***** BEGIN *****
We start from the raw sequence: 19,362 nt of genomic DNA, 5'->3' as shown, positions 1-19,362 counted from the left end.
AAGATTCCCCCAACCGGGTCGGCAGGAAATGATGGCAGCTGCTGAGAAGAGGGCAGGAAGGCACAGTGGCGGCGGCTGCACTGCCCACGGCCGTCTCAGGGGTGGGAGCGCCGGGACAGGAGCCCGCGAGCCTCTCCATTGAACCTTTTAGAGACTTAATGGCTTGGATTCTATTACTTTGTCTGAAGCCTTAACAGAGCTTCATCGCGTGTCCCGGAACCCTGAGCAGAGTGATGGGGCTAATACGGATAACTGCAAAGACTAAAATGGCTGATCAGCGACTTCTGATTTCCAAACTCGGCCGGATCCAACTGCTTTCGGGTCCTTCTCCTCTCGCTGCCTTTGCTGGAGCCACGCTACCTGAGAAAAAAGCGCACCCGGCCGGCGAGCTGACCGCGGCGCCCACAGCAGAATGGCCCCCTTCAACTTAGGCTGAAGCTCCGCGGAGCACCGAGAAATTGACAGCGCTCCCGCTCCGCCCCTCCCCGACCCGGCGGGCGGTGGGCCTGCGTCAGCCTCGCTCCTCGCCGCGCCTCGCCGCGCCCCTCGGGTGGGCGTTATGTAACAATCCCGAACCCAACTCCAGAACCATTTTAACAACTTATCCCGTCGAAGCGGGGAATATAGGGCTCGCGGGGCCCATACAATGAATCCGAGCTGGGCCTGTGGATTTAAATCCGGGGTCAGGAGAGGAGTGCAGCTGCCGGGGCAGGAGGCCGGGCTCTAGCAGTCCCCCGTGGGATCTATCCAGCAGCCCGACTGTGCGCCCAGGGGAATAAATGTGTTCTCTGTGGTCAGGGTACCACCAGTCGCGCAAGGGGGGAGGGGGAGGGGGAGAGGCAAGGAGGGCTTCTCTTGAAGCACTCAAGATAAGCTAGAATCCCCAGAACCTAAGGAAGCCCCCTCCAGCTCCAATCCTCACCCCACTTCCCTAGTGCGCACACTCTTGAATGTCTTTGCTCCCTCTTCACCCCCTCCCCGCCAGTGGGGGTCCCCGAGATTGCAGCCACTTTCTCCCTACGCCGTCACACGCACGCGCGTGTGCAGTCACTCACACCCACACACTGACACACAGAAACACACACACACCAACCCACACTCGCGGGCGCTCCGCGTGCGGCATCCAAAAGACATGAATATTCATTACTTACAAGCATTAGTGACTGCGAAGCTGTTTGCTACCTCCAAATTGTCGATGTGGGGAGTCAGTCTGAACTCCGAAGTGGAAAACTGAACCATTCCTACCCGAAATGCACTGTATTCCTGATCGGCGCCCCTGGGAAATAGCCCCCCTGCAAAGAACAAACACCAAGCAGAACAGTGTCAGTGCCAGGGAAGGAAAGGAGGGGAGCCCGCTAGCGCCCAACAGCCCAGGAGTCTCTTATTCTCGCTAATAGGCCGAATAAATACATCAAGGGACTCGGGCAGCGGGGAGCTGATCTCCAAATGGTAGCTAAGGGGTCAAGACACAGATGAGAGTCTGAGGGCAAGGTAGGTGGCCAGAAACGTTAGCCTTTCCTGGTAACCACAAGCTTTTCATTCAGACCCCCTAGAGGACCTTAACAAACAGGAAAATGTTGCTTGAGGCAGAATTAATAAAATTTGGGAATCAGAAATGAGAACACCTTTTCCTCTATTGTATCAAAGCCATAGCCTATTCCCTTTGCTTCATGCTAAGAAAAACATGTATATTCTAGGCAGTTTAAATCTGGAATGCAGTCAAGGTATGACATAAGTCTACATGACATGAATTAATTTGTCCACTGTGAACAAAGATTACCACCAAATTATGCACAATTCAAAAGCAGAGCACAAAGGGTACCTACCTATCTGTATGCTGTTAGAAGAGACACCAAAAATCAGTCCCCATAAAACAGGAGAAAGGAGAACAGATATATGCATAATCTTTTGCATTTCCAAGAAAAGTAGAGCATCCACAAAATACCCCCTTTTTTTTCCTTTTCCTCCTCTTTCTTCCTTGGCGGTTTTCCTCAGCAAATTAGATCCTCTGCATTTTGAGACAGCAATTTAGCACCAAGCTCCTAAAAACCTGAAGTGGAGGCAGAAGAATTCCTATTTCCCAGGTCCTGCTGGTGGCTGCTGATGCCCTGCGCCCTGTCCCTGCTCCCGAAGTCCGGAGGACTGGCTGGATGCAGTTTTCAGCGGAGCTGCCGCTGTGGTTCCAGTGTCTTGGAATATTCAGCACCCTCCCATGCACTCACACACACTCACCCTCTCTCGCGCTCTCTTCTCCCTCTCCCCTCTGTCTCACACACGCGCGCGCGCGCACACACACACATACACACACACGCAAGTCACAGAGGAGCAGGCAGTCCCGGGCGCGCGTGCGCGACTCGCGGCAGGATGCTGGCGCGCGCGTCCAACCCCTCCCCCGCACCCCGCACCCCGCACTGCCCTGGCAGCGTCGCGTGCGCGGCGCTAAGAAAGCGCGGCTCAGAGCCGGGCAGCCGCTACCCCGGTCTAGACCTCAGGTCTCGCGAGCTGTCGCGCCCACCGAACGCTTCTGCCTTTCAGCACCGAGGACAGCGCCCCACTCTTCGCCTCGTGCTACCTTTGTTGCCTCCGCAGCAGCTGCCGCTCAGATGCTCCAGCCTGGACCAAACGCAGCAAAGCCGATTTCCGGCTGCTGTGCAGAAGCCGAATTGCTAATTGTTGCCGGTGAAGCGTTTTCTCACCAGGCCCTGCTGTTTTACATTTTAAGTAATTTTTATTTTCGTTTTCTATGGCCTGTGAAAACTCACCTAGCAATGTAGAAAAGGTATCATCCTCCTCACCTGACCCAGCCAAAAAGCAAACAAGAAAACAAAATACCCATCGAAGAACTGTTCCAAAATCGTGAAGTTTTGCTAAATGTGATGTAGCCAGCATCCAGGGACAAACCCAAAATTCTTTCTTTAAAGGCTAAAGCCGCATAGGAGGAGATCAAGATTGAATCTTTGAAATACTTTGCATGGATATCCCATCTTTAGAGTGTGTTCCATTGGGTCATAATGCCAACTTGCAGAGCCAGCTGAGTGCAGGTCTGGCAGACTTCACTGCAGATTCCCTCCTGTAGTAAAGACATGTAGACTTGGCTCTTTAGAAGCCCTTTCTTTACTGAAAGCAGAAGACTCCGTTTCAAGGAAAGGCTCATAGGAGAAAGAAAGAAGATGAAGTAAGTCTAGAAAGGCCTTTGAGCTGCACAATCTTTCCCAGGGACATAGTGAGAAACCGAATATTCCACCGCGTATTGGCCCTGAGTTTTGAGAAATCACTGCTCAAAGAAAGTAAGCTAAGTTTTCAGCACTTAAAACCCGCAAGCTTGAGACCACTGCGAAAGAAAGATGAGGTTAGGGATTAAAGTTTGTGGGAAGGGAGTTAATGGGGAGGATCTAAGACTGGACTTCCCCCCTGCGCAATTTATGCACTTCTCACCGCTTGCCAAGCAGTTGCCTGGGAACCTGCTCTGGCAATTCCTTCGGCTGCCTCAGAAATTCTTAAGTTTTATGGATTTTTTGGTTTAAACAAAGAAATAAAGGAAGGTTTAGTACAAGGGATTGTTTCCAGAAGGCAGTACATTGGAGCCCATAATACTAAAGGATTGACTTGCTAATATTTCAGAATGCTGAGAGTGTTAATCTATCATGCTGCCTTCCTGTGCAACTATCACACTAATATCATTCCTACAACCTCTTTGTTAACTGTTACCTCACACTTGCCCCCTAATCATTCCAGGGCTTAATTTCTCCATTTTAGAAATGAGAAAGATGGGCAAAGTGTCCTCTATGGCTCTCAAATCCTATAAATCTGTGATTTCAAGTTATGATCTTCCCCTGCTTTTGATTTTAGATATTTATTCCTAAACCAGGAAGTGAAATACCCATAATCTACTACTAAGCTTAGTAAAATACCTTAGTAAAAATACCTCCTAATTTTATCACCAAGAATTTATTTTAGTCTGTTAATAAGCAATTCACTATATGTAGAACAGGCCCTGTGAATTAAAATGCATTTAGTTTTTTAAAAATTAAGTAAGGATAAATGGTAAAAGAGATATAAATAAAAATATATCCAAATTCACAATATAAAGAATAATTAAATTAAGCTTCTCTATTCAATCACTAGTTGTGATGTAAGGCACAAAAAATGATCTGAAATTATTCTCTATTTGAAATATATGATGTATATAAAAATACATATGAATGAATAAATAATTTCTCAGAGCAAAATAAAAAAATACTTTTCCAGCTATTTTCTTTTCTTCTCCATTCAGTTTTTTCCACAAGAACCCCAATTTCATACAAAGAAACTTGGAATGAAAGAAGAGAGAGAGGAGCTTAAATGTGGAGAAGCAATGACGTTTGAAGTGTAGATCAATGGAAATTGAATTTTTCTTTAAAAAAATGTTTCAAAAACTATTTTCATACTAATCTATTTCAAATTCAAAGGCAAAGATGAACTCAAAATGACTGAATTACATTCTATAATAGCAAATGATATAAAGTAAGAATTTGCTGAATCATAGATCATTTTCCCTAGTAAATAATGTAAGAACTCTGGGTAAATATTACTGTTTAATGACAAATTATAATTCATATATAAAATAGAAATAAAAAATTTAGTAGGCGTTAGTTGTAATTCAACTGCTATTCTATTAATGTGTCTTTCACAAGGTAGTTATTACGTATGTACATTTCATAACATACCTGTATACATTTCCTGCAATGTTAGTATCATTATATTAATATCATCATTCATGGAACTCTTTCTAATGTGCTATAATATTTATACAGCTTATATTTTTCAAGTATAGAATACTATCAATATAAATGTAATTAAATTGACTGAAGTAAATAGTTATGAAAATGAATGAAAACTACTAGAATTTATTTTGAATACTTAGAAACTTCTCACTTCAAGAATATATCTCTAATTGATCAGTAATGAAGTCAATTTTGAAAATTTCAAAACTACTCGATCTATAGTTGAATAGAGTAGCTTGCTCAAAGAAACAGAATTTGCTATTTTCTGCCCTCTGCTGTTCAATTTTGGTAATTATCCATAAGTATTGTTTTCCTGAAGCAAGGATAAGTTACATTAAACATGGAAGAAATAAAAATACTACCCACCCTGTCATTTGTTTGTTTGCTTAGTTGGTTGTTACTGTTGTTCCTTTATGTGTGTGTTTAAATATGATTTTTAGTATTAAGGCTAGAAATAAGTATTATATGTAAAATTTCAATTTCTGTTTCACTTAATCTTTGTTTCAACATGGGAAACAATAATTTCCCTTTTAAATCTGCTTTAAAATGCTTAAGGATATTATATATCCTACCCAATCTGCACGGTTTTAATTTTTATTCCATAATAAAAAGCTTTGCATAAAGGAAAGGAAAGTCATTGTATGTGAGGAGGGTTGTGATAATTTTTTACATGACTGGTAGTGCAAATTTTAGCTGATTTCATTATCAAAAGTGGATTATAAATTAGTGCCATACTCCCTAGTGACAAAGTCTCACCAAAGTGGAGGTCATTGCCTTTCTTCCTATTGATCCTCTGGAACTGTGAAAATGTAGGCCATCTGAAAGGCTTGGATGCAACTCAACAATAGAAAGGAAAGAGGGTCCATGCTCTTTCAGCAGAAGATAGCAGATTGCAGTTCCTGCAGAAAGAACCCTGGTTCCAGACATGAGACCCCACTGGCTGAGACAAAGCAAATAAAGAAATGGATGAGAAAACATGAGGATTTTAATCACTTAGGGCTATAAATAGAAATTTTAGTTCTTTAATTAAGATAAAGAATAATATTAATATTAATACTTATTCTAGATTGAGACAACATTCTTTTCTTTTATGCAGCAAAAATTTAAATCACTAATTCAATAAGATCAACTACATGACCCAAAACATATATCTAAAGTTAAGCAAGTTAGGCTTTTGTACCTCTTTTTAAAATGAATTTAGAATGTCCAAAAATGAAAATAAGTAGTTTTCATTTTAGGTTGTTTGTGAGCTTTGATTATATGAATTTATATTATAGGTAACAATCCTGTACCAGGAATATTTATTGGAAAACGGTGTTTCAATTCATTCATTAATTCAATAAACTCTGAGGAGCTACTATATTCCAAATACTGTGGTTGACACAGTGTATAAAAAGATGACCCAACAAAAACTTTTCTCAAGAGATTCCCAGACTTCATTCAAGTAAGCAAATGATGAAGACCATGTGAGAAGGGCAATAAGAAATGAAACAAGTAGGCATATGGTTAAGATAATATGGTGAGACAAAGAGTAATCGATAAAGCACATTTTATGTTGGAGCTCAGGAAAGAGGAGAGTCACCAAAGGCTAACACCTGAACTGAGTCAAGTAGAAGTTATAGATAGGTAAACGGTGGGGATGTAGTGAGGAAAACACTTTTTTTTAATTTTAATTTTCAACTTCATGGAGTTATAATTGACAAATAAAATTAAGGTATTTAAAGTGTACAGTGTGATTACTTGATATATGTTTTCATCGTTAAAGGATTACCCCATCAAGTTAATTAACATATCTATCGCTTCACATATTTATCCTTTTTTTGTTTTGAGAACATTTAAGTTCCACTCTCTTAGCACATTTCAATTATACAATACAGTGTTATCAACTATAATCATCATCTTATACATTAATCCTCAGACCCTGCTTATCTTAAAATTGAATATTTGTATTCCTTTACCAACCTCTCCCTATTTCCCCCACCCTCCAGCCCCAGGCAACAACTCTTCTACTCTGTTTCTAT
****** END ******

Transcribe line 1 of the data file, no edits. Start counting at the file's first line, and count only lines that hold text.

We start from the raw sequence: 19,362 nt of genomic DNA, 5'->3' as shown, positions 1-19,362 counted from the left end.